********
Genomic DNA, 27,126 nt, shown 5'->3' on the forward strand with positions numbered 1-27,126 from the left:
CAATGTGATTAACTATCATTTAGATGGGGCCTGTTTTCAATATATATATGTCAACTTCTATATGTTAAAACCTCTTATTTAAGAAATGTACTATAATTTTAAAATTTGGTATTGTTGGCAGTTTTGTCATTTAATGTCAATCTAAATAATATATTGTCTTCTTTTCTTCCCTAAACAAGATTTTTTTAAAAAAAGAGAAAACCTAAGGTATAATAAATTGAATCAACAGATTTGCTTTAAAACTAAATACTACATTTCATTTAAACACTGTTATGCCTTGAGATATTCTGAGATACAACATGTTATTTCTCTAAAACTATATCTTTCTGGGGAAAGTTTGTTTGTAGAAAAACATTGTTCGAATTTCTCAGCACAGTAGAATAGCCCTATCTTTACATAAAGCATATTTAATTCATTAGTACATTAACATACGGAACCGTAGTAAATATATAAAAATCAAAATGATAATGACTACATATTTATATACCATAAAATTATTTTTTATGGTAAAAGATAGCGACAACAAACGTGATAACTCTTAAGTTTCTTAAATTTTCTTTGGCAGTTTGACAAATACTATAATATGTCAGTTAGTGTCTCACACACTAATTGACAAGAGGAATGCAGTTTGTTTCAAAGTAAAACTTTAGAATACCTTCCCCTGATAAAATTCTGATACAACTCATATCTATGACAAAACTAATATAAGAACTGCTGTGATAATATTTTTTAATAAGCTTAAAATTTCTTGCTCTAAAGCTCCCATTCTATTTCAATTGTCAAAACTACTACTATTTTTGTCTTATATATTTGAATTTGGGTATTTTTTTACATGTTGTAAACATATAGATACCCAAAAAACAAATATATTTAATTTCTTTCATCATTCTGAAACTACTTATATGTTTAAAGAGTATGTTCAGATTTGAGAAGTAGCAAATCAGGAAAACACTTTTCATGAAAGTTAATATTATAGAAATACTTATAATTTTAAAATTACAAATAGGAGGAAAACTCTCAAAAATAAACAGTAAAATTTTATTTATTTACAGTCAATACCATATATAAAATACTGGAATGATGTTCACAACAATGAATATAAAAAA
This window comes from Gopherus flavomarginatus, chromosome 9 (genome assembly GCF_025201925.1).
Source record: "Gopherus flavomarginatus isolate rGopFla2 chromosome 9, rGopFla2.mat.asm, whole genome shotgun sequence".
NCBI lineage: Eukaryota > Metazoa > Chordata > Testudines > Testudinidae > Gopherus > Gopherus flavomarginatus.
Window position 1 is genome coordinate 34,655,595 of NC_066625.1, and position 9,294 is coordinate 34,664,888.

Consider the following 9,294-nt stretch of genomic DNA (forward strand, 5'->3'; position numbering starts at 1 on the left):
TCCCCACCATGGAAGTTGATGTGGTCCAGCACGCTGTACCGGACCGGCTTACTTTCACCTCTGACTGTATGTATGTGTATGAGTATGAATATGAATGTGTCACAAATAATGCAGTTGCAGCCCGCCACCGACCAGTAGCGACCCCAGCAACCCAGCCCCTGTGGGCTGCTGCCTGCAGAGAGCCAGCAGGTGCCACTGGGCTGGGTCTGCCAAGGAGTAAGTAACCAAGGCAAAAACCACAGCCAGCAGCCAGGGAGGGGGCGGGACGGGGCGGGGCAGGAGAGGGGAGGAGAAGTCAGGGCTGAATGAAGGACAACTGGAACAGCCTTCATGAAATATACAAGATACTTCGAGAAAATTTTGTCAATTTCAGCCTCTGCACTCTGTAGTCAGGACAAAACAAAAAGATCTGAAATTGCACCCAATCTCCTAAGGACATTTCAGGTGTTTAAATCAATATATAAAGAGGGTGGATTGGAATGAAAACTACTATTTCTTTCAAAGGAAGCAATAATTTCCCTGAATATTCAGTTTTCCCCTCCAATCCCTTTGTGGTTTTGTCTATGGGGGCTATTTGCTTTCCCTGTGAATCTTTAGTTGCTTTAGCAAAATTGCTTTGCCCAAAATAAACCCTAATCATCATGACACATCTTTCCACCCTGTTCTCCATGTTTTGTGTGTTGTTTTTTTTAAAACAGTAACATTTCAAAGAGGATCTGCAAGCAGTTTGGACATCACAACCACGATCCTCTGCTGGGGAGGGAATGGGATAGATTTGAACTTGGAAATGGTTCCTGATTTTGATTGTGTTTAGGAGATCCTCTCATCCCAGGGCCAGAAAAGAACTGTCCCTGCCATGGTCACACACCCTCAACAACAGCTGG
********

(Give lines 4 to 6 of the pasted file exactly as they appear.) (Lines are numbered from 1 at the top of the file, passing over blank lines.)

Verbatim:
Source record: "Gopherus flavomarginatus isolate rGopFla2 chromosome 9, rGopFla2.mat.asm, whole genome shotgun sequence".
NCBI lineage: Eukaryota > Metazoa > Chordata > Testudines > Testudinidae > Gopherus > Gopherus flavomarginatus.
Window position 1 is genome coordinate 34,655,595 of NC_066625.1, and position 9,294 is coordinate 34,664,888.